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Free Books » Bonar, Horatius » Light & Truth: The Gospels

Chapter 45 - Luke 15:20 - The Father's Love Light & Truth: The Gospels by Bonar, Horatius

Index

XLV.

 

The Father's Love.

 

     "And he arose, and came to his father. But when he was yet a great way off, his father saw him, and had compassion, and ran, and fell on his neck, and kissed him."-Luke 15:20.

 

 

     It was hunger, not love, that drew the prodigal back to his father. There was no high nor disinterested motive in his return. He stayed away as long as he could; he only came back when he could not help himself. It was not the thought of his father, but of the plenty of his house, as contrasted with his own want, that led him out of the far country to seek his father's face. So with the sinner. It is want, misery, danger, not love nor any noble motive that lead him to seek the face of God. How foolish the thought of those who would shrink back from God because they have not come to Him with a pure and disinterested motive! But it is with the Father that we have now specially to do. (1.) Paternal watchfulness and far-sightedness; (2.) paternal haste; (3.) paternal compassion; (4.) paternal tenderness; (5.) paternal reconciliation.

     I. Paternal watchfulness and far-sightedness. "When yet a great way off, his father saw him." He had doubtless been watching; "this man looketh out for sinners." How quick-sighted is the paternal eye, made keen and clear by the yearnings of the paternal heart. The figure seen thus far off was no doubt very unlike his boy; it was one of rags, and filth, and disfigurement. Yet it is recognized. There is my son at last! Poor wanderer, God's eye is on you in yon far land of famine. He has not forgotten; He has his reasons for not coming out and taking you back by force, like the shepherd the sheep; for He wants your heart, and that cannot be won by force or gold, yet He is on the outlook for you, however far off you be.

     II. Paternal haste. "He ran." The son was coming to him, yet he ran to meet him, eager to shorten the distance. He did not keep state or ceremony. He did not think of what might comport with dignity or with offended authority; he did not wait nor move slowly towards him; he ran, as if every inch of distance or moment of separation were intolerable. What eagerness to meet did that haste imply! What heedlessness of all ceremony! No fear of seeming too eager, no thought of thus encouraging sin, or making the prodigal think lightly of his wickedness. Haste was the best for the prodigal, as well as most congenial to his own feelings. What a rebuke does that word "ran" furnish to those who think that a sinner can come to Christ too soon; can be reconciled too quickly. God runs, sinner, to you, will you not run to God? He makes haste, oh make you haste.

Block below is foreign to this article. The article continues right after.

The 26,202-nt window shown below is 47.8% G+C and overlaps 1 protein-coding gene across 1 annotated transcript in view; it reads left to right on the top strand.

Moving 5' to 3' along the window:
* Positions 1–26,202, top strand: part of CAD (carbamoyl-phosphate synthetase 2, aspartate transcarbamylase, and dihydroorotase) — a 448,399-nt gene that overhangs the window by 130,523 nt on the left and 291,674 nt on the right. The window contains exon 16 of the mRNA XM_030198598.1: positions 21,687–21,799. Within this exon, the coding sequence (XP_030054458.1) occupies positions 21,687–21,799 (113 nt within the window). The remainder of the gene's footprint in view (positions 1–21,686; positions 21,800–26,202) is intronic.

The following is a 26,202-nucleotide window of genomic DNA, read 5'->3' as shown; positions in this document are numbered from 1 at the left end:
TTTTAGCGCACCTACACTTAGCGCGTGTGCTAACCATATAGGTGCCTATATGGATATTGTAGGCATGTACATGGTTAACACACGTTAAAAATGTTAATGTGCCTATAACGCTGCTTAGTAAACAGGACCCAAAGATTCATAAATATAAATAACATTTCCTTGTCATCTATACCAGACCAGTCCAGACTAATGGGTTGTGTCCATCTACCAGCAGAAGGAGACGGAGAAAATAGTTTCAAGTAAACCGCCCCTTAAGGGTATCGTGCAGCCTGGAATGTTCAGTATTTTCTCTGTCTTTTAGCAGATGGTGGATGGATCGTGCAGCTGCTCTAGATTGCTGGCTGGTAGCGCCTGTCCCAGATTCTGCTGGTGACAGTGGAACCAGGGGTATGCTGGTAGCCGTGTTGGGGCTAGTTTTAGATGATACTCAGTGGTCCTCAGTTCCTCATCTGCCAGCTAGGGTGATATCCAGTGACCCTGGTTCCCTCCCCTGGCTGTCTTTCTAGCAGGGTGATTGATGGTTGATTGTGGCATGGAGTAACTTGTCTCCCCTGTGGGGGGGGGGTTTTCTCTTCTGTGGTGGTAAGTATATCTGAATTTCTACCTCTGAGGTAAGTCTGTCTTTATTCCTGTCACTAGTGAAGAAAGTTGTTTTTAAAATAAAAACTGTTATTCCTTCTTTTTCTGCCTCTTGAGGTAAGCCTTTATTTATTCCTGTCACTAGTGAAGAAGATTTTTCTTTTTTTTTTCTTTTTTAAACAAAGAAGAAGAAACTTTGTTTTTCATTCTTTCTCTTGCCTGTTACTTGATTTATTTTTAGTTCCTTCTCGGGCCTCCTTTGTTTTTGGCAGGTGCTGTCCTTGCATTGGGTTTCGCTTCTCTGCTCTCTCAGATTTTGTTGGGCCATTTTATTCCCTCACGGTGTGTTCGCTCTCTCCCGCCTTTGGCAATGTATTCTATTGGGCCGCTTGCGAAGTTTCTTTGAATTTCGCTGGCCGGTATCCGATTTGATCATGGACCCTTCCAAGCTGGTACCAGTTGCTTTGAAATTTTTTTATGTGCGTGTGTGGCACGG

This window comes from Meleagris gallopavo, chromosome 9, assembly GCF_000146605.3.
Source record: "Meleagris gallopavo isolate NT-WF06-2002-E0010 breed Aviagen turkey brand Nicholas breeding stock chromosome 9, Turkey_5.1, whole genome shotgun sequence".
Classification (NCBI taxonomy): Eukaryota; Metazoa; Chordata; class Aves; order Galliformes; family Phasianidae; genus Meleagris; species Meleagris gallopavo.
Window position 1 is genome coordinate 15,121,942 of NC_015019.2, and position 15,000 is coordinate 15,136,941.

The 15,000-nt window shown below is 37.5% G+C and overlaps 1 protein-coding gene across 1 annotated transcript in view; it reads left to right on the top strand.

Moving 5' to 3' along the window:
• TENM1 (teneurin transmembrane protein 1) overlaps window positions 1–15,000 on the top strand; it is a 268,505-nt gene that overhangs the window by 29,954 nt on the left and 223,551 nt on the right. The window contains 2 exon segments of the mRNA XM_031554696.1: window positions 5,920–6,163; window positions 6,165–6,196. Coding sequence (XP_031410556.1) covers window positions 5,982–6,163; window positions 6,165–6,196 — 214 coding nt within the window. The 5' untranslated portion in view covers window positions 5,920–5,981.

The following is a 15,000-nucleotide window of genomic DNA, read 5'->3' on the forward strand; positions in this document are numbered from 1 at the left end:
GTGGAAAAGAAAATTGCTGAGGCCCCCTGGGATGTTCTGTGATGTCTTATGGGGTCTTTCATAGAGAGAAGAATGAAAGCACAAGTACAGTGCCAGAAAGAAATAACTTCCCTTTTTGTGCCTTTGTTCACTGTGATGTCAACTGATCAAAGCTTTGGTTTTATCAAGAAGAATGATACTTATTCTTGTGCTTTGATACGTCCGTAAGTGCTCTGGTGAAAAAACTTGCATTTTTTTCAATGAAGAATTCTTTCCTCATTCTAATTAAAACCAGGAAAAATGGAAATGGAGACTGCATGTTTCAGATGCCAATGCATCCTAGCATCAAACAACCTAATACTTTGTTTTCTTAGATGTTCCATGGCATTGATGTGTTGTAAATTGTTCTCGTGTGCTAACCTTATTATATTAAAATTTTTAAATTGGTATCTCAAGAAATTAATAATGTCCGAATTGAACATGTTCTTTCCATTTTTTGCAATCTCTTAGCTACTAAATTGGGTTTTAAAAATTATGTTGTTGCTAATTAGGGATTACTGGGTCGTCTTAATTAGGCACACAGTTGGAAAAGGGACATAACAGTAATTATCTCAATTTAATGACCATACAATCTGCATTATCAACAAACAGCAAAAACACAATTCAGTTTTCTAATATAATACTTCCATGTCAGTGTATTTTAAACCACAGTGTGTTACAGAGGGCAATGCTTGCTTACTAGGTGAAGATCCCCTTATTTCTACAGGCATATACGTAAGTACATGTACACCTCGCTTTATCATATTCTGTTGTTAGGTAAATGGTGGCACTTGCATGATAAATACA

III. Paternal compassion. "He had compassion." It would seem as if the pity were stirred by what he saw. The nearer he came the more he had compassion. The rags and filth, instead of repelling him, only awoke still more his pity. Instead of turning away from the loathsomeness, his paternal heart was moved by the sight of it. As we read that Jesus, when He saw the multitudes, was moved with compassion, so was it with the father here. Poor wanderer, you need not then try to cover your rags, or to hide your filth, or to try to make yourself more like what you were in order to attract your father. It is just that which you are which excites his compassion. Your wretchedness, ignorance, defilement, squalor, will be no obstacle. They awake his pity. Go to him then just as you are, and see if his compassions are not infinite. Whoever and whatever you may be, He pities you. The tears of Jesus over Jerusalem are the expressions of that pity,-sincere, and true, and deep.

     IV. Paternal tenderness. "He fell on his neck." So was it when Jacob and Esau met; Joseph and Benjamin. Falling on another's neck is the expression of tender love,-love that, for the moment, cannot express itself in words, but buries its face (and with it, past grief and present joy) out of sight on the neck of the beloved one. Ah this is tender love! He fell on his neck! It is the tender love of God. Yet all these manifestations of human love, these tokens of family endearment, are poor to express his unutterably earnest yet tender grace. In listening to God's gospel we too often feel as if it were the mere intimation of his consent to our salvation, implying but a cold willingness to save us from hell. How much we mistake. His is true parental fondness, pity, tenderness, yearning; his is the eagerness to bless us, which words cannot express. Yes, God is in earnest in his tender love.

     V. Paternal reconciliation. "He kissed him." This is the completion of the whole-the consummated and manifested reconciliation. There is the kiss of affection,-Jacob kissing Joseph's sons; the kiss of sorrow,-when the disciples fell on Paul's neck and kissed him; the kiss of reconciliation,-when Jacob and Esau kissed, and when righteousness and peace are said to kiss each other. How much is implied in that paternal kiss,-love, joy, pardon, pity, reconciliation. Thus God comes up to the sinner with the fullness of reconciliation in his heart. He does not stay to be entreated, or pleaded with, or persuaded. He hastens up to us, and embraces us in the fullness of his heart. Ah, this kiss is the seal of pardon to the prodigal; and it is this kiss that He is longing to imprint now on your polluted lips! He comes up to you with the reconciliation of the cross; for He is reconciling the world to Himself, not imputing unto them their trespasses.